Chronic diseases taking toll on Canadians: Conference Board

Country performing poorly on managing musculoskeletal disorders, diabetes, cancers
||Last Updated: 03/01/2012

Canada ranks tenth in population health among 17 countries in the Conference Board of Canada's health report card. Chronic diseases are exacting a toll on the country; in addition to affecting the health of Canadians, these diseases strain the resources of the health-care system, said the Conference Board.

Compared to its international peers, Canada gets relatively poor "C" grades on mortality rates due to cancer, diabetes and musculoskeletal system diseases. If Canada earned an "A" grade on these three indicators, it would move up to fourth place overall in the How Canada Performs health report card.

"Canada is facing a growing burden from chronic diseases such as diabetes and cancer. This burden is expected to increase due to an aging population and rising rates of obesity," said Gabriela Prada, director of health, innovation, policy and evaluation at the Conference Board. "The future health of Canadians depends not only on the quality of the health-care system, but also on education about chronic disease risk factors and increased emphasis on prevention."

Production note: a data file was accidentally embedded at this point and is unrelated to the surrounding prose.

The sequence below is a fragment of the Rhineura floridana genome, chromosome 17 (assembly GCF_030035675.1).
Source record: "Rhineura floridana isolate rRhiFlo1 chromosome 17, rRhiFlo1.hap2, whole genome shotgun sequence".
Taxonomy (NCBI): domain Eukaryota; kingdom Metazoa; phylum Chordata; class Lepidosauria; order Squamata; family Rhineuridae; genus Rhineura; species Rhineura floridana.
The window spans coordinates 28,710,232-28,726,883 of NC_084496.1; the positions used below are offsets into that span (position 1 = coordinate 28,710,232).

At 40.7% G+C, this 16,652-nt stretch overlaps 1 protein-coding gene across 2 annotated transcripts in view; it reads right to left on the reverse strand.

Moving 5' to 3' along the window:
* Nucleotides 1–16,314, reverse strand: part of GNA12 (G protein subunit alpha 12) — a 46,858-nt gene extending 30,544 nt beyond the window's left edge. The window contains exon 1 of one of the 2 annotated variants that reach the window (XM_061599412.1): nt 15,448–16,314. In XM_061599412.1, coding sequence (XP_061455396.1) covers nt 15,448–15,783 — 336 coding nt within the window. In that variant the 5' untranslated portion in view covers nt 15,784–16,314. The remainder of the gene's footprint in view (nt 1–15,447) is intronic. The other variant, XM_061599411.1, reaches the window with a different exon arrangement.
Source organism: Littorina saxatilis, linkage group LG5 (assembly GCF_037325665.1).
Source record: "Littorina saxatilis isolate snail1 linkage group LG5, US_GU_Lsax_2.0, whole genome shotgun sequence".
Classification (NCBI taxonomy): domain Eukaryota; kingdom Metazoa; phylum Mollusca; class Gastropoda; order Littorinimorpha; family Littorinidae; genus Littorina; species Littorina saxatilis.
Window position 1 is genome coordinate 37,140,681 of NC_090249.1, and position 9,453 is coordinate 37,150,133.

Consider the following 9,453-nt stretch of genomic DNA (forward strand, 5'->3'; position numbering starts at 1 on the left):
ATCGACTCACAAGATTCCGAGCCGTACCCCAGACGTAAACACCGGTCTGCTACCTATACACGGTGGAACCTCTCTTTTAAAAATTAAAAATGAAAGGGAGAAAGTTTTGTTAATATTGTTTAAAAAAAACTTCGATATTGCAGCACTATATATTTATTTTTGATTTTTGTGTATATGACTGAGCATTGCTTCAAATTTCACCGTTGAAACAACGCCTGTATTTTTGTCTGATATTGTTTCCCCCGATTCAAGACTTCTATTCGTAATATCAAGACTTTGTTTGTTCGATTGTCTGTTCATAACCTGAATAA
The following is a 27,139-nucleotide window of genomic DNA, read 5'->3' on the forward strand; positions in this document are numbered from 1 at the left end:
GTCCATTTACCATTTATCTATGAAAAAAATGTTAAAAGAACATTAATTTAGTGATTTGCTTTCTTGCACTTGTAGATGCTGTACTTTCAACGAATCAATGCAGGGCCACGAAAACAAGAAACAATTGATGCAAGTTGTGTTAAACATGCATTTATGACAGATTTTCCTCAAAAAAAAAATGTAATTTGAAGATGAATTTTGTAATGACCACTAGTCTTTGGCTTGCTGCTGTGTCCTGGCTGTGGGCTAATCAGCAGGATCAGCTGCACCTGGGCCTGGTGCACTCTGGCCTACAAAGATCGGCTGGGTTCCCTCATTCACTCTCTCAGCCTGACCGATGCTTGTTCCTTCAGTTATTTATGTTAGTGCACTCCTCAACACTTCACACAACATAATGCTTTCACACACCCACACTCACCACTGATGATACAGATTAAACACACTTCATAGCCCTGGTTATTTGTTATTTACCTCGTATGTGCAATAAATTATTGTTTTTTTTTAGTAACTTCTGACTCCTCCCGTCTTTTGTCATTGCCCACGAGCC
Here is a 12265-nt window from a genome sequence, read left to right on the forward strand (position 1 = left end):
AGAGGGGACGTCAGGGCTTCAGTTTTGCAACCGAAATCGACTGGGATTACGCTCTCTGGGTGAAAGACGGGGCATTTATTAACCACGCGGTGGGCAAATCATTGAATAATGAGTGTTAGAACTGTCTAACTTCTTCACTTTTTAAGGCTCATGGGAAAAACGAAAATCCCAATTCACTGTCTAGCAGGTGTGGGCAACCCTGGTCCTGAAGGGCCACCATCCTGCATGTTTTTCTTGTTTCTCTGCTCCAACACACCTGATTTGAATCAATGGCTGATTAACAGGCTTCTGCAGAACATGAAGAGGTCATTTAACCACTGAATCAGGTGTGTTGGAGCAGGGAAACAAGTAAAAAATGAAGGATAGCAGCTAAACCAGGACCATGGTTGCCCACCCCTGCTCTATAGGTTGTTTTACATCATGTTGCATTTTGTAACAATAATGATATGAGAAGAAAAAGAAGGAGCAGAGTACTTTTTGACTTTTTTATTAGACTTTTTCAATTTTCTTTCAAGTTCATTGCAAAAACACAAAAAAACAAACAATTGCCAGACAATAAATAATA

The health report card assesses the overall health status of Canadians against that of citizens in 16 other industrialized countries on 11 indicators. Canada received a "B" grade overall but it earned "A" grades on three health indicators:

•self-reported health status
•mortality due to circulatory diseases (primarily heart disease and stroke)
•premature mortality.

Canada received "B" grades on mortality due to mental disorders and mortality due to respiratory diseases, which include asthma, tuberculosis, bronchiolitis, emphysema, cystic fibrosis, influenza and pneumonia.

However, Canada performs poorly on the prevention and management of three chronic diseases:

•mortality due to musculoskeletal diseases —"C" grade, eleventh-place ranking (conditions include rheumatoid arthritis, osteoarthritis, osteoporosis, major limb trauma and spinal disorders)
•mortality due to cancer — "C" grade, thirteenth-place ranking
•mortality due to diabetes — "C" grade, fifteenth-place ranking.

While Canada has made progress in reducing the mortality rate for these conditions, the overall number of cases is increasing, likely due to the aging of the population and lifestyle factors, said the Conference Board.

Japan, Switzerland and Italy earned overall "A" grades in this year's health report card. These top-performing countries achieve better outcomes by taking actions to influence and improve the broader determinants of health, such as environmental stewardship. Health promotion programs that focus on changes in lifestyles — including reducing smoking rates, increasing physical activity, and promoting healthier diets and safer driving habits — contribute to overall population health, said the Conference Board.

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